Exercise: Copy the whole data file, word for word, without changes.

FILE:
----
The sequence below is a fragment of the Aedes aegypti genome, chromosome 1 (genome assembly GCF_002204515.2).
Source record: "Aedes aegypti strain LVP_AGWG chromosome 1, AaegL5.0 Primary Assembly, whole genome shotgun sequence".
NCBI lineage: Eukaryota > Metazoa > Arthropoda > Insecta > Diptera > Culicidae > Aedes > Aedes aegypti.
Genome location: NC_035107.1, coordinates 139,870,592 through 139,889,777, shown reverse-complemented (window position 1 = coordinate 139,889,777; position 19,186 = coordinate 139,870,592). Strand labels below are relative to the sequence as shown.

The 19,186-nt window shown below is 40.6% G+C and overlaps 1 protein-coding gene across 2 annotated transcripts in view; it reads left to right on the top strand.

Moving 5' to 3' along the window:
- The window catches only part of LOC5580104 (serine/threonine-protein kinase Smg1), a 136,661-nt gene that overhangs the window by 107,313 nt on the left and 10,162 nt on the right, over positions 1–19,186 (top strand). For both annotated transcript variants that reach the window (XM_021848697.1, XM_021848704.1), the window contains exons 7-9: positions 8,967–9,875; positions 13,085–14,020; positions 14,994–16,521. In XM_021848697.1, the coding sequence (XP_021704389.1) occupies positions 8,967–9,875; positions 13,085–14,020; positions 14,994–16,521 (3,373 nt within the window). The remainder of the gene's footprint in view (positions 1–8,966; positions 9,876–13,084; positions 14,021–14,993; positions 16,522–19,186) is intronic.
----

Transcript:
The sequence below is a fragment of the Aedes aegypti genome, chromosome 1 (genome assembly GCF_002204515.2).
Source record: "Aedes aegypti strain LVP_AGWG chromosome 1, AaegL5.0 Primary Assembly, whole genome shotgun sequence".
NCBI lineage: Eukaryota > Metazoa > Arthropoda > Insecta > Diptera > Culicidae > Aedes > Aedes aegypti.
Genome location: NC_035107.1, coordinates 139,870,592 through 139,889,777, shown reverse-complemented (window position 1 = coordinate 139,889,777; position 19,186 = coordinate 139,870,592). Strand labels below are relative to the sequence as shown.

The 19,186-nt window shown below is 40.6% G+C and overlaps 1 protein-coding gene across 2 annotated transcripts in view; it reads left to right on the top strand.

Moving 5' to 3' along the window:
- The window catches only part of LOC5580104 (serine/threonine-protein kinase Smg1), a 136,661-nt gene that overhangs the window by 107,313 nt on the left and 10,162 nt on the right, over positions 1–19,186 (top strand). For both annotated transcript variants that reach the window (XM_021848697.1, XM_021848704.1), the window contains exons 7-9: positions 8,967–9,875; positions 13,085–14,020; positions 14,994–16,521. In XM_021848697.1, the coding sequence (XP_021704389.1) occupies positions 8,967–9,875; positions 13,085–14,020; positions 14,994–16,521 (3,373 nt within the window). The remainder of the gene's footprint in view (positions 1–8,966; positions 9,876–13,084; positions 14,021–14,993; positions 16,522–19,186) is intronic.